Houston biotech startup Cemvita Factory is partnering with U.S. gas-equipment manufacturer Chart Industries Inc. to use oil-eating microbes to make hydrogen.
The venture, which also includes engineering and consulting firm EXP and the Center for Houston’s Future, plans to deploy the microbes into depleted oil reservoirs that are ready to be plugged and abandoned, the companies said Thursday in an emailed statement. The technology would extend the life of the low-value wells and create a new revenue stream from so-called “gold hydrogen,” which is produced biologically and emissions-free underground.
Using both natural and genetically engineered microbes that require some supplemental nutrients, a well can make more than 3 kilograms (6.6 pounds) of hydrogen for each barrel of oil consumed as feedstock, Cemvita Chief Executive Officer Moji Karimi said in an interview.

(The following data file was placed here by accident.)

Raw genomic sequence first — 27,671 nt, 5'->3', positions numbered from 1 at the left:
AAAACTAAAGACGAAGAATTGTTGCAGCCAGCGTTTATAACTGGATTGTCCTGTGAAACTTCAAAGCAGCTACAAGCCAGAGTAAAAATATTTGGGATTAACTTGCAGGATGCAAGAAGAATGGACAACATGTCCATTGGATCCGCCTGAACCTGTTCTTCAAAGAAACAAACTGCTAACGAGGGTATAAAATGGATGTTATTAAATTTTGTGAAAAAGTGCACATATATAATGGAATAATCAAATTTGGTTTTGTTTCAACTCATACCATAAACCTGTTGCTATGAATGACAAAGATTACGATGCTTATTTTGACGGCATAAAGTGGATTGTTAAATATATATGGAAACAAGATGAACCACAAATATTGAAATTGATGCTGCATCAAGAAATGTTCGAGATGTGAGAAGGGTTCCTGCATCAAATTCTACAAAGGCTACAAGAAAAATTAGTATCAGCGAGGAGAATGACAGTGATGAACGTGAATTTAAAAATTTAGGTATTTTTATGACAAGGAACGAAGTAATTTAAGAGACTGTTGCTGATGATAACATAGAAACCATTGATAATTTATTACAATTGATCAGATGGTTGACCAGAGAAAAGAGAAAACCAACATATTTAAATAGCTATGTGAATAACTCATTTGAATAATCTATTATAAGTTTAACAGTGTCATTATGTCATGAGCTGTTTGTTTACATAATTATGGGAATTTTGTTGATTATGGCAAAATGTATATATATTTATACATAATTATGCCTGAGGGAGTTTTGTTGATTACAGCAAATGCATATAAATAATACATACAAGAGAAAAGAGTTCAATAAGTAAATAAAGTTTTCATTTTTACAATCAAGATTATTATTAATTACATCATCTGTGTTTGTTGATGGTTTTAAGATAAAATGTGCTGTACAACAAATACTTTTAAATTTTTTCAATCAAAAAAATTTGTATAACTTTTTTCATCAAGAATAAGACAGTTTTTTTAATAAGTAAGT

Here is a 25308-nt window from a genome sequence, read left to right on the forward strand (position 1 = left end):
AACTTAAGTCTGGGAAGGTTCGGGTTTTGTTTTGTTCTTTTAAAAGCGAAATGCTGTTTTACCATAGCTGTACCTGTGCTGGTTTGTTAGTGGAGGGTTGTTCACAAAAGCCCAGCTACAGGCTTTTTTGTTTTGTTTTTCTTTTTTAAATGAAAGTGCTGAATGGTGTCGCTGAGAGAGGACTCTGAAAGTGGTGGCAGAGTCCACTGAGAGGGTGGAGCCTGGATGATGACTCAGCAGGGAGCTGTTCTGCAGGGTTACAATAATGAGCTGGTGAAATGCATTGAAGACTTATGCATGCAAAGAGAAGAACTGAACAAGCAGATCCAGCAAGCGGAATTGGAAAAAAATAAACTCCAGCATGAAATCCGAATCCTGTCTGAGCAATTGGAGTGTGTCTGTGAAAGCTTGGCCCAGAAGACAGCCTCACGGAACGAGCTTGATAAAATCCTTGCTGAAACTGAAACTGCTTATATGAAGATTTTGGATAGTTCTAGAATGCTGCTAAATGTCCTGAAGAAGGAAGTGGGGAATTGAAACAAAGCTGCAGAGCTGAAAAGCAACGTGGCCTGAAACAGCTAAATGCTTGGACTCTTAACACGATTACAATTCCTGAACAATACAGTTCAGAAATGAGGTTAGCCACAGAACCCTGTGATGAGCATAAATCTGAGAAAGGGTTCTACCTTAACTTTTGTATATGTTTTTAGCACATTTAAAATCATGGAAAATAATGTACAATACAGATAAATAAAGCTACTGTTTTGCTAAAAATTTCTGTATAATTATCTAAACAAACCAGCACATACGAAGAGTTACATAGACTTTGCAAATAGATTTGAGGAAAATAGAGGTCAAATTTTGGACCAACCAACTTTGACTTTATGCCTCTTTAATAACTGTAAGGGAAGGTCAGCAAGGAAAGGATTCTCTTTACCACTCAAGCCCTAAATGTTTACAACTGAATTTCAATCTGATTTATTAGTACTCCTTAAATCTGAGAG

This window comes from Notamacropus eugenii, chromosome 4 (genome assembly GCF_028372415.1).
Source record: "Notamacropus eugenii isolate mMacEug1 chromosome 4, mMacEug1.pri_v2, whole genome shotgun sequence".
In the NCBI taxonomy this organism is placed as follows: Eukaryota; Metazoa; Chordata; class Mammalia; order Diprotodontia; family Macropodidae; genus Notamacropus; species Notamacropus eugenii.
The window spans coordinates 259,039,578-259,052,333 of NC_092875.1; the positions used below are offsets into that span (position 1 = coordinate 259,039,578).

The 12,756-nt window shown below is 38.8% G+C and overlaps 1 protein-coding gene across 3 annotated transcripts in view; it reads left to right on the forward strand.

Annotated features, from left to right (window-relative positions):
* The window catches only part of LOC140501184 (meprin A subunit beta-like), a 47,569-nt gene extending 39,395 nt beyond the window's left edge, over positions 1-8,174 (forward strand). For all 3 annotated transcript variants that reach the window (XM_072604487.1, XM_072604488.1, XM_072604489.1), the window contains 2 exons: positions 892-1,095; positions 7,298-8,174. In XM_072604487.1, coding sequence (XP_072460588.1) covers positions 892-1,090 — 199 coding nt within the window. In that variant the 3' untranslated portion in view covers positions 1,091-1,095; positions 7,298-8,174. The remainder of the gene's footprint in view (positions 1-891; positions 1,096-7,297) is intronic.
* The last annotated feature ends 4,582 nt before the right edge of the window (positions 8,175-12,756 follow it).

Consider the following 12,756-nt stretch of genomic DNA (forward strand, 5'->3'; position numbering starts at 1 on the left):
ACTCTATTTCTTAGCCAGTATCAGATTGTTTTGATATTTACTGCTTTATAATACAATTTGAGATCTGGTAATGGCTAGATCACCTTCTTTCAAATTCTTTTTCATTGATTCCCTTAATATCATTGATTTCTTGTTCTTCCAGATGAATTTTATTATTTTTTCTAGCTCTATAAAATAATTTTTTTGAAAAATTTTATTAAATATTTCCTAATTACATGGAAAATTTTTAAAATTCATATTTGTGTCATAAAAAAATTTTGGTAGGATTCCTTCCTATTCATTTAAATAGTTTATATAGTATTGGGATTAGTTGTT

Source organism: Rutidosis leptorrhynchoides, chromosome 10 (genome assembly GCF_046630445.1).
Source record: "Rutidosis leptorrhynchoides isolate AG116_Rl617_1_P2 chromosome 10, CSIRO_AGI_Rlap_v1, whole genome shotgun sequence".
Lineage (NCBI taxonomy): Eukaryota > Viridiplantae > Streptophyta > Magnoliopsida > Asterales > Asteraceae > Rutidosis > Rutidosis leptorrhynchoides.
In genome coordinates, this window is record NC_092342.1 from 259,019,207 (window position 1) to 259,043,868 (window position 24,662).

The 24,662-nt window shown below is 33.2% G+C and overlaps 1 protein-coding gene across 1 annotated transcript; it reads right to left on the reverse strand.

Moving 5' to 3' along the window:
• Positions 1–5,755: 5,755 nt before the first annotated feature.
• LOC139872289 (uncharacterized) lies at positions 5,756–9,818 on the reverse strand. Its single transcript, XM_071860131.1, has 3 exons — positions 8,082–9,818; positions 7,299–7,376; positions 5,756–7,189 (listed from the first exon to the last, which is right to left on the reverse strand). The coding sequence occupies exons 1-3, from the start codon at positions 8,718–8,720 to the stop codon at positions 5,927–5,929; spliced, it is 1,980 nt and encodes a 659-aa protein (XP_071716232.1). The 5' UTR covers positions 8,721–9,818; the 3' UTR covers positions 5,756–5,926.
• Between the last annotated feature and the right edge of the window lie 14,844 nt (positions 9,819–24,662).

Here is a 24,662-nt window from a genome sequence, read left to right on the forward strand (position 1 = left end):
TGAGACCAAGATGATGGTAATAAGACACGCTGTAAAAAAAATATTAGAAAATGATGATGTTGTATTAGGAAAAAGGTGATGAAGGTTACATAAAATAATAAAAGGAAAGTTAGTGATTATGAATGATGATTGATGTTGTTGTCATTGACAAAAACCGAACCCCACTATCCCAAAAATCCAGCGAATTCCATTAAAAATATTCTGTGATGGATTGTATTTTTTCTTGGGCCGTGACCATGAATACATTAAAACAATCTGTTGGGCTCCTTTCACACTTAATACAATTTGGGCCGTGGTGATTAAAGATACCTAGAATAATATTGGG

The technology can make hydrogen for less than $1 per kilogram, the companies said. By comparison, emissions-free hydrogen made by a process known as wind-based water electrolysis costs between $4 to $6 per kilogram, according to figures compiled by the National Renewable Energy Laboratory. When burned, hydrogen only releases water vapor as a waste product, making it a prized fuel in the global transition to cleaner energy, but the cost of large-scale, emissions-free production remains a challenge.
“Innovation and collaboration are critical to the future of hydrogen and the accomplishment of private and public carbon emission reduction goals,” Jill Evanko, CEO of Chart Industries, said in a statement. “Cemvita has a unique approach to this, and we are pleased to partner with another application that is likely to utilize Chart hydrogen and cryogenic equipment.”
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